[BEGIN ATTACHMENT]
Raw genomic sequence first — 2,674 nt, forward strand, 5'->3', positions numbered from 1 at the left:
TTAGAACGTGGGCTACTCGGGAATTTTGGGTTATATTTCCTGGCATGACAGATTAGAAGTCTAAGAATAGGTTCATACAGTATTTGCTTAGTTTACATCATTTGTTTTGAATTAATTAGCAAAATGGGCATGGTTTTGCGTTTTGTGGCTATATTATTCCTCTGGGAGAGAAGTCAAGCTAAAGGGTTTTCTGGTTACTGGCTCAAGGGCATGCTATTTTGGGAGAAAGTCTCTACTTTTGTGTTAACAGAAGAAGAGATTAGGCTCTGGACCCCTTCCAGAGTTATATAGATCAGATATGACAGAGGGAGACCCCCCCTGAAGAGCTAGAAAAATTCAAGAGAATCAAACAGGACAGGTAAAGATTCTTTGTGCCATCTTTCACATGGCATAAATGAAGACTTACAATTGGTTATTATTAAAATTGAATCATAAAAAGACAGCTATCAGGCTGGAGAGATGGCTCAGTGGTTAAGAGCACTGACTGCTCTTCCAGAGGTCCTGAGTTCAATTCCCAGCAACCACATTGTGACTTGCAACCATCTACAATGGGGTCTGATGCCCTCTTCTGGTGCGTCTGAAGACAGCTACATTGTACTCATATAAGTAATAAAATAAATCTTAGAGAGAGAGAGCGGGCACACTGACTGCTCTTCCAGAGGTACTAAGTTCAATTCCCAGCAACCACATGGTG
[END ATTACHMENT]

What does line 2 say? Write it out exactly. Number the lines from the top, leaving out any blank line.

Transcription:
TTAGAACGTGGGCTACTCGGGAATTTTGGGTTATATTTCCTGGCATGACAGATTAGAAGTCTAAGAATAGGTTCATACAGTATTTGCTTAGTTTACATCATTTGTTTTGAATTAATTAGCAAAATGGGCATGGTTTTGCGTTTTGTGGCTATATTATTCCTCTGGGAGAGAAGTCAAGCTAAAGGGTTTTCTGGTTACTGGCTCAAGGGCATGCTATTTTGGGAGAAAGTCTCTACTTTTGTGTTAACAGAAGAAGAGATTAGGCTCTGGACCCCTTCCAGAGTTATATAGATCAGATATGACAGAGGGAGACCCCCCCTGAAGAGCTAGAAAAATTCAAGAGAATCAAACAGGACAGGTAAAGATTCTTTGTGCCATCTTTCACATGGCATAAATGAAGACTTACAATTGGTTATTATTAAAATTGAATCATAAAAAGACAGCTATCAGGCTGGAGAGATGGCTCAGTGGTTAAGAGCACTGACTGCTCTTCCAGAGGTCCTGAGTTCAATTCCCAGCAACCACATTGTGACTTGCAACCATCTACAATGGGGTCTGATGCCCTCTTCTGGTGCGTCTGAAGACAGCTACATTGTACTCATATAAGTAATAAAATAAATCTTAGAGAGAGAGAGCGGGCACACTGACTGCTCTTCCAGAGGTACTAAGTTCAATTCCCAGCAACCACATGGTG